Max Weber, writing during a period that he felt marked a shift into a new world of modernity, described that world as follows:
The fate of our times is characterized by rationalization and intellectualization and, above all, by the “disenchantment of the world.” … To the person who cannot bear the fate of the times like a man, one must say: may he rather return silently, without the usual publicity build-up of renegades, but simply and plainly. The arms of the old churches are opened widely and compassionately for him.
The emergence of modernity has entailed a loss of the enchanted cosmology that defined traditional societies. Weber characteristically viewed such a rationalization of the world in ambivalent terms. It has led to the recognition that the world is governed by humans, not gods, and it has allowed us to make a rational science of human society. These were, to Weber, overall good things, and the resulting disenchantment of the world ought thus to be thought of as something we must learn to bear as the flip-side of the same coin. Those too weak to face this shift can always return to the churches – the remnants of the traditional world.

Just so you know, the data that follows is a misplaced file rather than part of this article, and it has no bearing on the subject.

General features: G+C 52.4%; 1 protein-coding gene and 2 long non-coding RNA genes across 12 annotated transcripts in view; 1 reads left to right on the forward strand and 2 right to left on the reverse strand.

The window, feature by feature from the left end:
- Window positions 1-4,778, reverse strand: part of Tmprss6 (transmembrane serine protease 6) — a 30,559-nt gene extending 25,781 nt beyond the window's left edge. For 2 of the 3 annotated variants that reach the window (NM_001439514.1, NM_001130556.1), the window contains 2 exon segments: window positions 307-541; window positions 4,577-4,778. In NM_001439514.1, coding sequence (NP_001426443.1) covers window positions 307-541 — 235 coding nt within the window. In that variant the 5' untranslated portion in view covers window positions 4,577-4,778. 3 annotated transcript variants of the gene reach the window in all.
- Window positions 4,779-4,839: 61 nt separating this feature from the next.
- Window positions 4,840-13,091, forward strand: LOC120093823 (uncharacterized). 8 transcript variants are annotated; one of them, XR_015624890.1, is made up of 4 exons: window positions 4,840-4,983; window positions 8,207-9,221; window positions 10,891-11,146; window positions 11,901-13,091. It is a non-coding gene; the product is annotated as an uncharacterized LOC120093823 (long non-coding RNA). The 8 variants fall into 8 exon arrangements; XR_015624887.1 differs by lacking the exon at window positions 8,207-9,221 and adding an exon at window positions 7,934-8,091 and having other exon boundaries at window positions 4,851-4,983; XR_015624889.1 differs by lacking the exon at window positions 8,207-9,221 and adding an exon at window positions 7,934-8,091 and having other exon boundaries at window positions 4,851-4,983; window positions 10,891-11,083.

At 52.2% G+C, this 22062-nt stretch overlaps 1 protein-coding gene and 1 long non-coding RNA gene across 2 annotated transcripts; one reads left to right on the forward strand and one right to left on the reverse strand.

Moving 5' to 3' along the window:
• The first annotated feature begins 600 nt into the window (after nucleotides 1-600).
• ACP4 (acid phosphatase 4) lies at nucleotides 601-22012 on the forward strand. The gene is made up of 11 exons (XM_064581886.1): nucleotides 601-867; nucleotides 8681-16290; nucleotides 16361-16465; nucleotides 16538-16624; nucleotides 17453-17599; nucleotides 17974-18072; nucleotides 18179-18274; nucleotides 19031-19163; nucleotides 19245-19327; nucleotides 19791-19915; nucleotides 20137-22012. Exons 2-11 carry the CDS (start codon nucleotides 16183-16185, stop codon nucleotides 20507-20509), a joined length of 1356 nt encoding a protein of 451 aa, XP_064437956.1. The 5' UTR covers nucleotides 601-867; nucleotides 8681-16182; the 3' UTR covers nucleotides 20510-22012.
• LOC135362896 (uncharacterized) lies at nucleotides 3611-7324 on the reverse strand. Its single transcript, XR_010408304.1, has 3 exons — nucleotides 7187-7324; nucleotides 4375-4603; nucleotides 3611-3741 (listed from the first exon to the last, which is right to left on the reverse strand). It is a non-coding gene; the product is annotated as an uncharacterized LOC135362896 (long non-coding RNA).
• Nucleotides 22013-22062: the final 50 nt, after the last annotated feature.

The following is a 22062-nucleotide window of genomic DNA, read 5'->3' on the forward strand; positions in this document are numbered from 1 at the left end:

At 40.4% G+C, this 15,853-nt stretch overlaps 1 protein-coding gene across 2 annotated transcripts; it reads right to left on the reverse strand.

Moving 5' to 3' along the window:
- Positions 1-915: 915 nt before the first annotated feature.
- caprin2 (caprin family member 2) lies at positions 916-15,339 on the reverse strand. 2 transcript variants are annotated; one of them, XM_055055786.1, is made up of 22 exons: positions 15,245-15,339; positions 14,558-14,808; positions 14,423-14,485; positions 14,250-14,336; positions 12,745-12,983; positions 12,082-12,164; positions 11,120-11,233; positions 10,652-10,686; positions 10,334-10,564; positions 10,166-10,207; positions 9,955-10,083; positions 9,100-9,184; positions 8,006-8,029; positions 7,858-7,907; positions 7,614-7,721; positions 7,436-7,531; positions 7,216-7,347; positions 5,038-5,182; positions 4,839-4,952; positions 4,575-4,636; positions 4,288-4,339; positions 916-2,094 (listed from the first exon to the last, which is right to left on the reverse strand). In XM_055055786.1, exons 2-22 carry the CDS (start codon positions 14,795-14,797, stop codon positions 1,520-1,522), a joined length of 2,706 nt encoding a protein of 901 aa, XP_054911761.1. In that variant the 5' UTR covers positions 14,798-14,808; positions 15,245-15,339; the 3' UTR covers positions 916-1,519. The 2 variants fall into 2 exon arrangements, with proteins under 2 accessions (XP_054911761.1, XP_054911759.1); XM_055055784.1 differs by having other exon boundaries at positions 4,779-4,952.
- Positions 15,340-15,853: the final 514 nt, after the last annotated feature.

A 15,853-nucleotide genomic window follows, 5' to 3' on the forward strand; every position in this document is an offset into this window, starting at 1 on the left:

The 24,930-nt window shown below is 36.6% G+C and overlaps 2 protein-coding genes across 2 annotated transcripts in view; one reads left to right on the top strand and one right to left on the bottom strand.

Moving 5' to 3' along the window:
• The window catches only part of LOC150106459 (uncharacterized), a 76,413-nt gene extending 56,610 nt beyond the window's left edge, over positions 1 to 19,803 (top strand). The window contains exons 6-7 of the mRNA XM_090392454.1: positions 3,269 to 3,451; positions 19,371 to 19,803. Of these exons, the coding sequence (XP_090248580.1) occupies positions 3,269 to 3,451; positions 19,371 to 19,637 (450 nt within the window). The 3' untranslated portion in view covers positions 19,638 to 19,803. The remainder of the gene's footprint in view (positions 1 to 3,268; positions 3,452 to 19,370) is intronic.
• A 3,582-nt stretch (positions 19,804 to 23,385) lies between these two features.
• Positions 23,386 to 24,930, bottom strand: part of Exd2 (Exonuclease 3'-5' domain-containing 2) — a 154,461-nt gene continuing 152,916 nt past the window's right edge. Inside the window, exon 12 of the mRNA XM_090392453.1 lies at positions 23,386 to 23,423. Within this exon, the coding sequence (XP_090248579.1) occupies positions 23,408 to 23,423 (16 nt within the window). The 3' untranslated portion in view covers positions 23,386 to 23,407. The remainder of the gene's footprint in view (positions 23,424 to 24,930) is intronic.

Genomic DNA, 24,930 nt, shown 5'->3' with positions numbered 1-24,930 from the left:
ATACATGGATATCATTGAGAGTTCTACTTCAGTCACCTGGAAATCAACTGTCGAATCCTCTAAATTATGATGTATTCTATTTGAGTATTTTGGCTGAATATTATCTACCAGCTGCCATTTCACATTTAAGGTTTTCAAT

This tradition–modernity distinction has dominated not only the field of religious studies but also commonsensical views in the West for the past two centuries concerning religions in general. Humans before the modern period believed themselves to be living in a world created and controlled by gods; according to this framework, in which the cosmos was therefore structured, humanity had a predefined place and purpose for existence, and human societies were given order through religious beliefs and institutions.